THE PRESIDENT: Thank you. That was so beautifully done. Wow, I almost want to applaud. (Laughter.)

Well, see, now, with all of these people, you’re going to become very famous. And you’ll probably end up being a television star, and you’ll forget all about me. Right? (Laughter.)

Thank you, darling. I appreciate it. Really beautifully done.

MS. PATI: Thank you.

THE PRESIDENT: Would you like to say something?

MR. HUGHETT: Oh —

THE PRESIDENT: That’s a tough one to compete with. (Laughter.)

MR. HUGHETT: You’ve have a point there, Mr. President. My name is Jacob Hughett, I’m from Scott County, Tennessee.

THE PRESIDENT: Good.

MR. HUGHETT: And I’m honored to be here. I have to tell you, I’m the least deserving person to be able to represent my county. For the past five years, I’ve wanted to do nothing but help my community. And without organizations like STAND and CADCA, and the people like Mr. Carroll and General Dean, it wouldn’t have been possible. STAND altered my life.

My family, they have a long history of drug and alcohol abuse. And my parents, they were the exception. And I’ve kind of realized that the good life I’ve had, they weren’t able to.

My grandpa, he was in World War II. He got wounded and he coped using alcohol for his PTSD. It was nothing for him to wake up in the middle of the night and think he was in a warzone, and try to escape from the house. And he’d (inaudible) to make it.

On my dad’s side, he wasn’t encouraged to go to school. He has an eighth-grade education. And the life that my parents made for themselves — my dad is a maintenance man for the local school system, and I’m proud of him.

THE PRESIDENT: Good.

MR. HUGHETT: And my mother is a teacher with three degrees. And my entire life, my dad has pushed me and encouraged me to get an education, and my mom has taught me how to use it.

And, I have to tell you, without — if a coalition like STAND had existed when they were children, their lives would have been way different. And I will not stop advocating for my county until every child has the same opportunities that I’ve been blessed with.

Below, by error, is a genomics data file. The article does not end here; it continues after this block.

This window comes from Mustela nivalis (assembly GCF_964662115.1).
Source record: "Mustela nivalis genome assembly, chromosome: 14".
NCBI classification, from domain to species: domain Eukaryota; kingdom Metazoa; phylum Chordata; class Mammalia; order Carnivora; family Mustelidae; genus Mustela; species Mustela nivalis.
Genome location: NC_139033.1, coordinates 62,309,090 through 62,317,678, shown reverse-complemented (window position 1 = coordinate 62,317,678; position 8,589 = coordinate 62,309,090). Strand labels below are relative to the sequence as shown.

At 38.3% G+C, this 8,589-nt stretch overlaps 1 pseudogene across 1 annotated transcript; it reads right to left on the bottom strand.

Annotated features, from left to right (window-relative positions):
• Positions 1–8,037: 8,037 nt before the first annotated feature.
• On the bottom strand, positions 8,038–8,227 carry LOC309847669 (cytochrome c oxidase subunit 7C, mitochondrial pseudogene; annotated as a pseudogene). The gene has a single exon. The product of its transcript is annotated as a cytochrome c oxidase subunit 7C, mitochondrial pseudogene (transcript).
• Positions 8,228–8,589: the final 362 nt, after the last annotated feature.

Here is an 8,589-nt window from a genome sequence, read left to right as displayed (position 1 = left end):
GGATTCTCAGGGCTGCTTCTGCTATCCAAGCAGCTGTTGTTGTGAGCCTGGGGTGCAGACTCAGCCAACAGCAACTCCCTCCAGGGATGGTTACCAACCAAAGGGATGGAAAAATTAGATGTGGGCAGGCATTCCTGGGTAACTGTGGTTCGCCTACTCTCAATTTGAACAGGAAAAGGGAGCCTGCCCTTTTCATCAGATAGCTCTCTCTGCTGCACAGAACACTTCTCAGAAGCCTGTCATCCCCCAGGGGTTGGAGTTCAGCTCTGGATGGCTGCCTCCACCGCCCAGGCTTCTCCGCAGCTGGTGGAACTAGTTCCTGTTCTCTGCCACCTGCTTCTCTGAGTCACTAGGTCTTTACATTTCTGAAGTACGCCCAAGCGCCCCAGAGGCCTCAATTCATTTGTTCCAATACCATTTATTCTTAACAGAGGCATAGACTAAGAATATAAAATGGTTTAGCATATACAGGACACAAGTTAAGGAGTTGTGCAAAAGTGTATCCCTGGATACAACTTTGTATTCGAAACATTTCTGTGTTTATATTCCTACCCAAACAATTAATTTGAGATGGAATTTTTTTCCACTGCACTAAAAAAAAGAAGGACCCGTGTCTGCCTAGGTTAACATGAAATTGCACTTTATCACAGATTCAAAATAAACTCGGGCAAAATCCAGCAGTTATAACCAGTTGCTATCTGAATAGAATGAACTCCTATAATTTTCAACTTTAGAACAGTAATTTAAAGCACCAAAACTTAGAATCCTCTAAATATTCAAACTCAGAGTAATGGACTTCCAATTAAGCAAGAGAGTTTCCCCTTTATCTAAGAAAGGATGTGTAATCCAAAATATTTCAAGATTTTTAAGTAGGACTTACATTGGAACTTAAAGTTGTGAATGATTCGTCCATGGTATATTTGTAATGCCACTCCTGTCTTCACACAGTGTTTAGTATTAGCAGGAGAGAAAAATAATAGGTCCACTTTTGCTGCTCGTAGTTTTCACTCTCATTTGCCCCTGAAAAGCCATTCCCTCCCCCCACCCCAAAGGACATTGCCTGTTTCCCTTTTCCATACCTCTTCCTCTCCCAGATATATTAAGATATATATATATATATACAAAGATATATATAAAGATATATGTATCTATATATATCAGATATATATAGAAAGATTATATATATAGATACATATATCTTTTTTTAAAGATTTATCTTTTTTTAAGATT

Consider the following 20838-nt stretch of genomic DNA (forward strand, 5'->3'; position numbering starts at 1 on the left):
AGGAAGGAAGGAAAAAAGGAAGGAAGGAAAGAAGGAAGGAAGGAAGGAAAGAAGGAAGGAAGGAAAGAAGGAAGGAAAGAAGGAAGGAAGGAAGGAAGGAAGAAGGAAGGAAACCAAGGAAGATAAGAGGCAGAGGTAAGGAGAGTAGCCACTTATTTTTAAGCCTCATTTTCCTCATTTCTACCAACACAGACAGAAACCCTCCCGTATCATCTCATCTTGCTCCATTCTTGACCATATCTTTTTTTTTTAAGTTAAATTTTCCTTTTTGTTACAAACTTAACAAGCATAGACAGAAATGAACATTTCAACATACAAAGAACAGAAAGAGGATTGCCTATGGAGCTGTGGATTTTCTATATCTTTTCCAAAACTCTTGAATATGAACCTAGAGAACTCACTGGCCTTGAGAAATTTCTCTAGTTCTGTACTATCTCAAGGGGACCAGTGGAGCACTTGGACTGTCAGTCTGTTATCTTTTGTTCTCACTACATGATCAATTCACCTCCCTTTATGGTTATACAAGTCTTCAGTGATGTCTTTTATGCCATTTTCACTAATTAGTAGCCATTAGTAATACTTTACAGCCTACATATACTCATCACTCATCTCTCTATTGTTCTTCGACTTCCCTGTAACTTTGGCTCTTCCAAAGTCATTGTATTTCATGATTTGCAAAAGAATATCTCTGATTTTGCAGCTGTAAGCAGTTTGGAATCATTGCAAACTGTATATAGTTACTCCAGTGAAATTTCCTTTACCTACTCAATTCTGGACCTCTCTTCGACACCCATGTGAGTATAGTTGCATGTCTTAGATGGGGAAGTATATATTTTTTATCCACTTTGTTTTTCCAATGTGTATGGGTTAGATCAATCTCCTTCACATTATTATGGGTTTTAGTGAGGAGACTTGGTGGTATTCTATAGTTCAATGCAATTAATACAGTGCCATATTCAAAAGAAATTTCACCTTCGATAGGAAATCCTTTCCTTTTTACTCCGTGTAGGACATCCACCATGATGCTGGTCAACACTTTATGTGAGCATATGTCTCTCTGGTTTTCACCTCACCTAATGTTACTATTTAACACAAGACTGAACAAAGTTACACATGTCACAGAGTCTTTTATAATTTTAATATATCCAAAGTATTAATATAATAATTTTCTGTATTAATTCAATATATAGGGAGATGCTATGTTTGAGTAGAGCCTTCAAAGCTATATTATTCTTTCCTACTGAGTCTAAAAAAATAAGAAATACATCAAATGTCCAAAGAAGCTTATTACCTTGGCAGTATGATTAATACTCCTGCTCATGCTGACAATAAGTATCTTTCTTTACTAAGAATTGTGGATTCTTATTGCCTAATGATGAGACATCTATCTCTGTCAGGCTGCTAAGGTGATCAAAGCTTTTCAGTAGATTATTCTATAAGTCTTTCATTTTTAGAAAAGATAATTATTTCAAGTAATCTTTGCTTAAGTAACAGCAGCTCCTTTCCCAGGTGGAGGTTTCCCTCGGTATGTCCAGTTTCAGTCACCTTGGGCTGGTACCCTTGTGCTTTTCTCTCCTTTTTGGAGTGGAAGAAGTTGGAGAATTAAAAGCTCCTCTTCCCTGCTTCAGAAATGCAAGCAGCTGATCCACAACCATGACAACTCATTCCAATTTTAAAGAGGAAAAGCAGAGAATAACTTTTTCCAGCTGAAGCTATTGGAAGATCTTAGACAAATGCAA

I want to thank you for your time.

THE PRESIDENT: Well, I have to tell you, I think he maybe did just as well. (Laughter.)

MS. PATI: I agree.

THE PRESIDENT: And he had no idea this was coming. (Laughter.) You had a little idea, he had — he had no idea. That was a great job. Thank you very much, and say hello to everybody, okay? Tell them we’re proud of you. That’s a beautiful job.

How about you?

MS. COONEY: Hi, okay, I am Savannah Cooney. I’m from Raymond, New Hampshire. That’s in southeastern New Hampshire.

I’m with the Raymond Coalition for Youth, and my biggest — if I could give you one thing — my experience being in a coalition and the work I’ve done, is that the youth voice is vital if we’re going to try to work on prevention.

Youth are just naturally going to listen to other youth more than they’re going to (inaudible) to adults because they can connect to their peers. So by empowering and educating those youths that are involved with the coalition, also getting more people involved in the coalition through community events and such, those things are so important because then we’re able to give to our peers who may not have been involved with the coalition.

And we can break social norms and we can tell them, you know, drinking and marijuana use is not just a rite of passage that we have to go through; there are so many other options.

And, coming from New Hampshire, we do have a — and the whole country does have an opioid crisis. And I — although we are working directly with that, we are very certain that, if we keep working with the alcohol and marijuana prevention with teens, that is really where we’re going to find — that’s the start that then becomes an opioid crisis.

So, although we have to work directly with the opioid crisis, working with the prevention of using drug — alcohol and marijuana is just as important —

THE PRESIDENT: Right.

MS. COONEY: — because that’s where it all starts.

THE PRESIDENT: Great job.

MS. COONEY: And thank you for your time.

THE PRESIDENT: That’s really nice. So it really is having an impact?

MS. COONEY: Yes.

THE PRESIDENT: That’s great. Great job.

MS. COONEY: Thank you.

THE PRESIDENT: Thank you very much. Please.

MS. PURVIS: Hello, I’m Sarah Purvis. I’m with the Jackson County Anti-Drug Coalition in West Virginia.

All I’m going to say is, with this grant, we have seen such a major change among our youths in our county, and it’s been, like — it’s crazy, because we see it all the time, and we see people change their minds, and we see people change their lives because of what we’re doing. And — yeah. It’s just great.